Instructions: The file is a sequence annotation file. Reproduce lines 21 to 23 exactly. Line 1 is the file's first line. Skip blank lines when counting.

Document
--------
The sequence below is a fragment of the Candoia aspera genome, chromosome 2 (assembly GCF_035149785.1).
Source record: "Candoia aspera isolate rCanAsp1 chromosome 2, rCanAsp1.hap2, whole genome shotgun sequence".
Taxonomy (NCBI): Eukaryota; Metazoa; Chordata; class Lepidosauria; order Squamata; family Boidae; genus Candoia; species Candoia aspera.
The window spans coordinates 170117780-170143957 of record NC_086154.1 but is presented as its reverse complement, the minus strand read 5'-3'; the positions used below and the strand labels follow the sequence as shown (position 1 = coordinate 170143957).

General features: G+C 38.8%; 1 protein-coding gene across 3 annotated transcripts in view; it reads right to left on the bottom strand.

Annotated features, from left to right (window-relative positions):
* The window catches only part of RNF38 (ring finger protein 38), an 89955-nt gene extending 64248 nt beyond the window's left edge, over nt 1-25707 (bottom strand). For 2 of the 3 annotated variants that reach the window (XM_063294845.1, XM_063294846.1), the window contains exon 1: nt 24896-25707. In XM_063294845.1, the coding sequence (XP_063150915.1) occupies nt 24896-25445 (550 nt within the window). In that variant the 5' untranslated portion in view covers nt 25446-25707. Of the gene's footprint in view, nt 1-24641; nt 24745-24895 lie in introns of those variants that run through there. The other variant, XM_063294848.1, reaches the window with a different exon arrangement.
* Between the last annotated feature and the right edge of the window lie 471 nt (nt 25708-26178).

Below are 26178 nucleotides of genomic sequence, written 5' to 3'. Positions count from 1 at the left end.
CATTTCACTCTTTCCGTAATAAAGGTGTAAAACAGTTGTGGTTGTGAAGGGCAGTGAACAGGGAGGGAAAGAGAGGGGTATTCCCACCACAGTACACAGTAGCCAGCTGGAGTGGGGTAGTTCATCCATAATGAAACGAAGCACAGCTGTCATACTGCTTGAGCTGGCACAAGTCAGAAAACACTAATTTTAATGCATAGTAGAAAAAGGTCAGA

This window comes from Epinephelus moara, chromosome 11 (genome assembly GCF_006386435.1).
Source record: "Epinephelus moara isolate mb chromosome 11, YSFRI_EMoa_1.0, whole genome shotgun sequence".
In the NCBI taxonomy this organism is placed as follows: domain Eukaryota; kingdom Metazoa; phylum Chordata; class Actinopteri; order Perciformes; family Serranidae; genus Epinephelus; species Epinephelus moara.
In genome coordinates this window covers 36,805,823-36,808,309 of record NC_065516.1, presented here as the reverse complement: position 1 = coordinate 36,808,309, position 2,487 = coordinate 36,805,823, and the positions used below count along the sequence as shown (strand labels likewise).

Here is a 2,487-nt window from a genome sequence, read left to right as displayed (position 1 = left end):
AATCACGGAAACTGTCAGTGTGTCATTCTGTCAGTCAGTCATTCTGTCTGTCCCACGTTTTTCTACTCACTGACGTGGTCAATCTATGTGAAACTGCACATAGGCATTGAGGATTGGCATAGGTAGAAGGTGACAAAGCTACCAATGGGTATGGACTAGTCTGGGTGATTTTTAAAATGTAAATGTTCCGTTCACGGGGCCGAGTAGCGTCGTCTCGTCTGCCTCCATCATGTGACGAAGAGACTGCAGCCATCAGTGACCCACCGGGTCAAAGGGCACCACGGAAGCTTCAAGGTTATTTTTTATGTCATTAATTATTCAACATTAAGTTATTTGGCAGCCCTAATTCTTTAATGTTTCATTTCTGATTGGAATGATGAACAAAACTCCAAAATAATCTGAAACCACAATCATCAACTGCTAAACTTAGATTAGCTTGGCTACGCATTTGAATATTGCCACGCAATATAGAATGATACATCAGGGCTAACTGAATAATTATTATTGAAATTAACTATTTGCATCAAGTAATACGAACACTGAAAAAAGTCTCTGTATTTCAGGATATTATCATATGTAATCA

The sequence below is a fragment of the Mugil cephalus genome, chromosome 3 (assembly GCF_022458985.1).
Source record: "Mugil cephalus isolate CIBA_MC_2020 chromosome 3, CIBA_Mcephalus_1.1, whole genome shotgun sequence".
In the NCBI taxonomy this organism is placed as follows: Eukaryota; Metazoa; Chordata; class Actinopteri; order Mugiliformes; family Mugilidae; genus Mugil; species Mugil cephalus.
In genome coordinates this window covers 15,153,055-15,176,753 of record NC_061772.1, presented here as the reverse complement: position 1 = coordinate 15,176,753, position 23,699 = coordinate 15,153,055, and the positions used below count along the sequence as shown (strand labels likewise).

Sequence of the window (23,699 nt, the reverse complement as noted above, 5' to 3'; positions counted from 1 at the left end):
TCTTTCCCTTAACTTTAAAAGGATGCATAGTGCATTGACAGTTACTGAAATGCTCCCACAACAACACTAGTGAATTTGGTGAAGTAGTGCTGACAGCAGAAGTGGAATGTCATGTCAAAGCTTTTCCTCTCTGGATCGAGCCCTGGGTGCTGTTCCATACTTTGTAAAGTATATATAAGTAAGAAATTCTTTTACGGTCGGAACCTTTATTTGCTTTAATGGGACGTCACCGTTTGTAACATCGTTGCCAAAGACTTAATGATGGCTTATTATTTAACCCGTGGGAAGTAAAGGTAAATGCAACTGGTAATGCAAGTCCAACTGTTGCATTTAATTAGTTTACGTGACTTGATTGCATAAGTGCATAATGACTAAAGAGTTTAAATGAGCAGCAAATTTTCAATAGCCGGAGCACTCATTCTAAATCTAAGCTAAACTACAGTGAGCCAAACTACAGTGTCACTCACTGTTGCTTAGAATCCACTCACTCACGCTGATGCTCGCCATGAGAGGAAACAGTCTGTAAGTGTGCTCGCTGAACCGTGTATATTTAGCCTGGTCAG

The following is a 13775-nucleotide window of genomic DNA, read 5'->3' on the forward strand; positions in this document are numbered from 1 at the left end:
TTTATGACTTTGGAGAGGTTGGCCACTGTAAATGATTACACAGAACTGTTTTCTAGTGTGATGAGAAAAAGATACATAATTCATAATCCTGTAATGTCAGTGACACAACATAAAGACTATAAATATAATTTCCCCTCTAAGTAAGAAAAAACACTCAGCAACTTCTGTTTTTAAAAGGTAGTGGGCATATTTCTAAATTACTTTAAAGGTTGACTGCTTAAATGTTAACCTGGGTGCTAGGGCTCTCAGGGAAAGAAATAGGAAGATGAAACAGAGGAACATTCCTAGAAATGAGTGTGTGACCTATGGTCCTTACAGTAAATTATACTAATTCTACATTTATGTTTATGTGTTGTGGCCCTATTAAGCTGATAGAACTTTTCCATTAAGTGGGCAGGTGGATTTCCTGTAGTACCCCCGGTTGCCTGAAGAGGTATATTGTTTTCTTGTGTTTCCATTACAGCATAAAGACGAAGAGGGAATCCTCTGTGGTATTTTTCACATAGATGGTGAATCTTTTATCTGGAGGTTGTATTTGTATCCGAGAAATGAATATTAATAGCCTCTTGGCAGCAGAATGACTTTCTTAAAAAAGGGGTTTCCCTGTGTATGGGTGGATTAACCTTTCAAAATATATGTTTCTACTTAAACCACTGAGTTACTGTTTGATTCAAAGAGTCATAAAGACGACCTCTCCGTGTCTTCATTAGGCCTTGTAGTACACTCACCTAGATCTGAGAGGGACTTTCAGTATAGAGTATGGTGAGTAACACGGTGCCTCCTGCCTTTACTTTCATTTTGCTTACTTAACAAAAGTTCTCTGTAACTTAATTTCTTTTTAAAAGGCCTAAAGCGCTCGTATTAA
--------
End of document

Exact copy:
Sequence of the window (23,699 nt, the reverse complement as noted above, 5' to 3'; positions counted from 1 at the left end):
TCTTTCCCTTAACTTTAAAAGGATGCATAGTGCATTGACAGTTACTGAAATGCTCCCACAACAACACTAGTGAATTTGGTGAAGTAGTGCTGACAGCAGAAGTGGAATGTCATGTCAAAGCTTTTCCTCTCTGGATCGAGCCCTGGGTGCTGTTCCATACTTTGTAAAGTATATATAAGTAAGAAATTCTTTTACGGTCGGAACCTTTATTTGCTTTAATGGGACGTCACCGTTTGTAACATCGTTGCCAAAGACTTAATGATGGCTTATTATTTAACCCGTGGGAAGTAAAGGTAAATGCAACTGGTAATGCAAGTCCAACTGTTGCATTTAATTAGTTTACGTGACTTGATTGCATAAGTGCATAATGACTAAAGAGTTTAAATGAGCAGCAAATTTTCAATAGCCGGAGCACTCATTCTAAATCTAAGCTAAACTACAGTGAGCCAAACTACAGTGTCACTCACTGTTGCTTAGAATCCACTCACTCACGCTGATGCTCGCCATGAGAGGAAACAGTCTGTAAGTGTGCTCGCTGAACCGTGTATATTTAGCCTGGTCAG

The following is a 13775-nucleotide window of genomic DNA, read 5'->3' on the forward strand; positions in this document are numbered from 1 at the left end: